By DAVID CRARY
AP National Writer
LAS VEGAS (AP) - They're called "the cooler crowd," and Las Vegas is greeting them with ambivalence: A stream of post-recession tourists ready for fun but watching their wallets.
They gamble less extravagantly than the typical visitor of the past, skimp on tips, sometimes lug coolers and microwaves into their hotel rooms to save on drinks and meals. They're a mixed blessing in a state hit as hard as any by the economic downturn and still struggling to recover.
They're not the only visitors, of course.
President Barack Obama and his Republican rival, Mitt Romney have been here, competing strenuously for Nevada's six electoral votes in what is one of the most contested states. The candidates, too, have gotten a mixed reception. Some kingpins of the gambling industry are writing big campaign checks, but many Nevadans have other matters on their mind, namely foreclosures, layoffs, wage cuts, medical bills.
At the MGM Grand, one of the 30-plus lavish gambling resorts along the Las Vegas Strip, bell captain Craig Houston gets a good look at both the high rollers and the "cooler crowd" streaming into the grandiose lobby. Though many visitors are stingier than in the past, the flow of visitors has rebounded to pre-recession levels, and industry analysts say 2012 could end with a record.
By some measures, Houston is fortunate. In the state with the highest jobless rate, at 11.6 percent, he's back at work after being laid off from another resort in 2008, going through bankruptcy and losing his home. He's now a renter, and he tells his grown sons to stay out of the casino business. "You get upset that you're not making the money you used to," he says.
Houston, 50, says he's weary of political bickering and wishes for more focused efforts to boost the middle class. He's not overwhelmed by Obama's performance, but expects to vote for him anyway.
"Most people in this community have been in survival mode," said D. Taylor, secretary-treasurer of a hotel workers union. "Of the things that are important to them, politics are about 18th on the checklist."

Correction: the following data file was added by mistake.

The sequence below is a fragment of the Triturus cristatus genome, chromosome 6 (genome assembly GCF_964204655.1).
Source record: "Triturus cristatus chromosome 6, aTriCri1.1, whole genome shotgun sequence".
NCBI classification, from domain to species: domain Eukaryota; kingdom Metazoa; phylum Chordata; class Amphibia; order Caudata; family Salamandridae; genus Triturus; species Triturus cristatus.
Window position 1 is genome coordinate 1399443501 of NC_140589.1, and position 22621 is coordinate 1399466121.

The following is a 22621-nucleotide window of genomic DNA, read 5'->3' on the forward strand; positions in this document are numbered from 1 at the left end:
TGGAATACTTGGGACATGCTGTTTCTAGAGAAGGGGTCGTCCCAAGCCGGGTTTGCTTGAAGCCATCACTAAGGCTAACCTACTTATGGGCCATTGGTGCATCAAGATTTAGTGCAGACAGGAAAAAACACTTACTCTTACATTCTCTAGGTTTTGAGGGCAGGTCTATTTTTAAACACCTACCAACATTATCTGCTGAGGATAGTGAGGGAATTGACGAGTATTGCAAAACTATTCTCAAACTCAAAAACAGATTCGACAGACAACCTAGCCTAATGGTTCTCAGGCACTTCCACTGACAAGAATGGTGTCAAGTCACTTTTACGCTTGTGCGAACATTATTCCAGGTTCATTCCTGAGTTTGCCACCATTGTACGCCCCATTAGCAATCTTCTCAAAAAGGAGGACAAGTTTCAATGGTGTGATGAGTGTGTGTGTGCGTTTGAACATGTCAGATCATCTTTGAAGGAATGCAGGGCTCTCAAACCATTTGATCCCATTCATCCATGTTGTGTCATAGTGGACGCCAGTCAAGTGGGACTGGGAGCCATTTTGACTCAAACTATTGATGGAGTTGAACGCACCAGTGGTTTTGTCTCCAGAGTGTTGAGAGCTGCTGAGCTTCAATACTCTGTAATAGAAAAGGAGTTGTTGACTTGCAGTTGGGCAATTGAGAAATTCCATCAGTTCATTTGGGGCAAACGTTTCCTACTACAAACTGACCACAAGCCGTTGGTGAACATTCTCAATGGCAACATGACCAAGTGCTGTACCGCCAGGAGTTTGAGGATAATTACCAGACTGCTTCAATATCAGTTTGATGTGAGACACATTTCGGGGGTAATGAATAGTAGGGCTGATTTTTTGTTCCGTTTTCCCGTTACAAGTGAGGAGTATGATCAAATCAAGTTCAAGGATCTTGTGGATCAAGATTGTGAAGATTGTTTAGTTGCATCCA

For many in the state, their wish list for the election is short.
"Mostly people will be looking at national economy _ looking for a broad recovery which gives people elsewhere more discretionary income to come here," said David Schwartz, director of the Center for Gaming Research at the University of Nevada, Las Vegas.
Obama won the state in 2008, thanks in part to strong backing from union members and other working-class voters alarmed by the economic collapse. Four years later, Nevada is still beleaguered. It has lost 12 percent of its jobs during that span, the highest rate in the nation, and its foreclosure rate also remains one of the worst.
Given the pain inflicted by Nevada's housing crisis, it's not surprising that Obama's campaign ran an ad attempting to use Romney's own words against him.
"Don't try and stop the foreclosure process," Romney said during a visit to Las Vegas last year. "Let it run its course and hit the bottom."
Nelson Araujo of the Financial Guidance Center, which counsels hard-up Latino families in Las Vegas, said many of his clients were grateful to the Obama administration for federal initiatives, such as the U.S. Treasury's Hardest Hit Fund, that enabled some low-income homeowners to avoid foreclosures.
"Because we're such a hard-hit state, people want to know who's going to bring that aid," said Araujo, expressing skepticism that only private-sector efforts would suffice.
In greater Las Vegas, the state's economic engine and home to 72 percent of its people, the picture is mixed. At the high end, sales of luxury condominium units at the Trump International Hotel are surging, with many of the buyers from Asia.
The real estate and home-building sectors are improving, but slowly. Thousands of construction workers remain jobless.
Kolleen Kelley, president of the Las Vegas-area Realtors association, said her colleagues are bracing for slow progress, regardless of the election outcome.
"I don't know that they're blaming any one person or one party," she said. "This is not a simple fix. It's going to take a longer period of time to get us out from under."
Despite some recent diversification, Nevada's economy is more concentrated than virtually any other state. The tourism/gambling sector accounts for more than one-quarter of Nevada's 1.14 million nonfarm jobs, and 13 of the 20 largest employers are casino/hotel companies.
Thanks to intensive organizing in that industry, Nevada stands out as a rare stronghold for private sector unions. The hotel and casino operators, unlike counterparts in some other sectors, can't threaten to outsource or relocate, giving the unions some extra leverage.